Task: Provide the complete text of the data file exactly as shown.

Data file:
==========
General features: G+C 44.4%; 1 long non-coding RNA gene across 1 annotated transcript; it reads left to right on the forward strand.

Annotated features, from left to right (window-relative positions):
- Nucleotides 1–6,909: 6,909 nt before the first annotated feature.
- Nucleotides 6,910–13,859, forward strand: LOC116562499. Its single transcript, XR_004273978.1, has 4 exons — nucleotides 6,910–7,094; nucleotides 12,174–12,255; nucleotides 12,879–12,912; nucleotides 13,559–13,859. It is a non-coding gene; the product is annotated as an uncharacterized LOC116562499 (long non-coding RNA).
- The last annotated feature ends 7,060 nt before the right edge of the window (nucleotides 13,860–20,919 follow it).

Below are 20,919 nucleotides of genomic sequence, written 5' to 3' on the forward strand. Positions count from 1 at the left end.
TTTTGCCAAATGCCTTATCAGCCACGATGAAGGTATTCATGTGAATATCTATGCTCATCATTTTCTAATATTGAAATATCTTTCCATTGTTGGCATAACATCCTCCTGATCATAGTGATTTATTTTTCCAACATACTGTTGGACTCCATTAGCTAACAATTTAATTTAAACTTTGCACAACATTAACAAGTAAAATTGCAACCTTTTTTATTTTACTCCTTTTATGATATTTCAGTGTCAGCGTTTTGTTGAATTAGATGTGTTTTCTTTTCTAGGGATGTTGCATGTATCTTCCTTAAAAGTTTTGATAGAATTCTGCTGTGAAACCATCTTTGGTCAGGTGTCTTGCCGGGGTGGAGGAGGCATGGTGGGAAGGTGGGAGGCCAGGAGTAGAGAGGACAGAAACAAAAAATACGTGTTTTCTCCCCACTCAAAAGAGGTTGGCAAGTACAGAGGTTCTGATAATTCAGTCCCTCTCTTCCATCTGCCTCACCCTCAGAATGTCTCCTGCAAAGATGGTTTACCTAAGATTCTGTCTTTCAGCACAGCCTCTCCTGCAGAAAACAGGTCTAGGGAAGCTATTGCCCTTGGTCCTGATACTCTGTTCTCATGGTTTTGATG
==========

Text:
General features: G+C 44.4%; 1 long non-coding RNA gene across 1 annotated transcript; it reads left to right on the forward strand.

Annotated features, from left to right (window-relative positions):
- Nucleotides 1–6,909: 6,909 nt before the first annotated feature.
- Nucleotides 6,910–13,859, forward strand: LOC116562499. Its single transcript, XR_004273978.1, has 4 exons — nucleotides 6,910–7,094; nucleotides 12,174–12,255; nucleotides 12,879–12,912; nucleotides 13,559–13,859. It is a non-coding gene; the product is annotated as an uncharacterized LOC116562499 (long non-coding RNA).
- The last annotated feature ends 7,060 nt before the right edge of the window (nucleotides 13,860–20,919 follow it).

Below are 20,919 nucleotides of genomic sequence, written 5' to 3' on the forward strand. Positions count from 1 at the left end.
TTTTGCCAAATGCCTTATCAGCCACGATGAAGGTATTCATGTGAATATCTATGCTCATCATTTTCTAATATTGAAATATCTTTCCATTGTTGGCATAACATCCTCCTGATCATAGTGATTTATTTTTCCAACATACTGTTGGACTCCATTAGCTAACAATTTAATTTAAACTTTGCACAACATTAACAAGTAAAATTGCAACCTTTTTTATTTTACTCCTTTTATGATATTTCAGTGTCAGCGTTTTGTTGAATTAGATGTGTTTTCTTTTCTAGGGATGTTGCATGTATCTTCCTTAAAAGTTTTGATAGAATTCTGCTGTGAAACCATCTTTGGTCAGGTGTCTTGCCGGGGTGGAGGAGGCATGGTGGGAAGGTGGGAGGCCAGGAGTAGAGAGGACAGAAACAAAAAATACGTGTTTTCTCCCCACTCAAAAGAGGTTGGCAAGTACAGAGGTTCTGATAATTCAGTCCCTCTCTTCCATCTGCCTCACCCTCAGAATGTCTCCTGCAAAGATGGTTTACCTAAGATTCTGTCTTTCAGCACAGCCTCTCCTGCAGAAAACAGGTCTAGGGAAGCTATTGCCCTTGGTCCTGATACTCTGTTCTCATGGTTTTGATG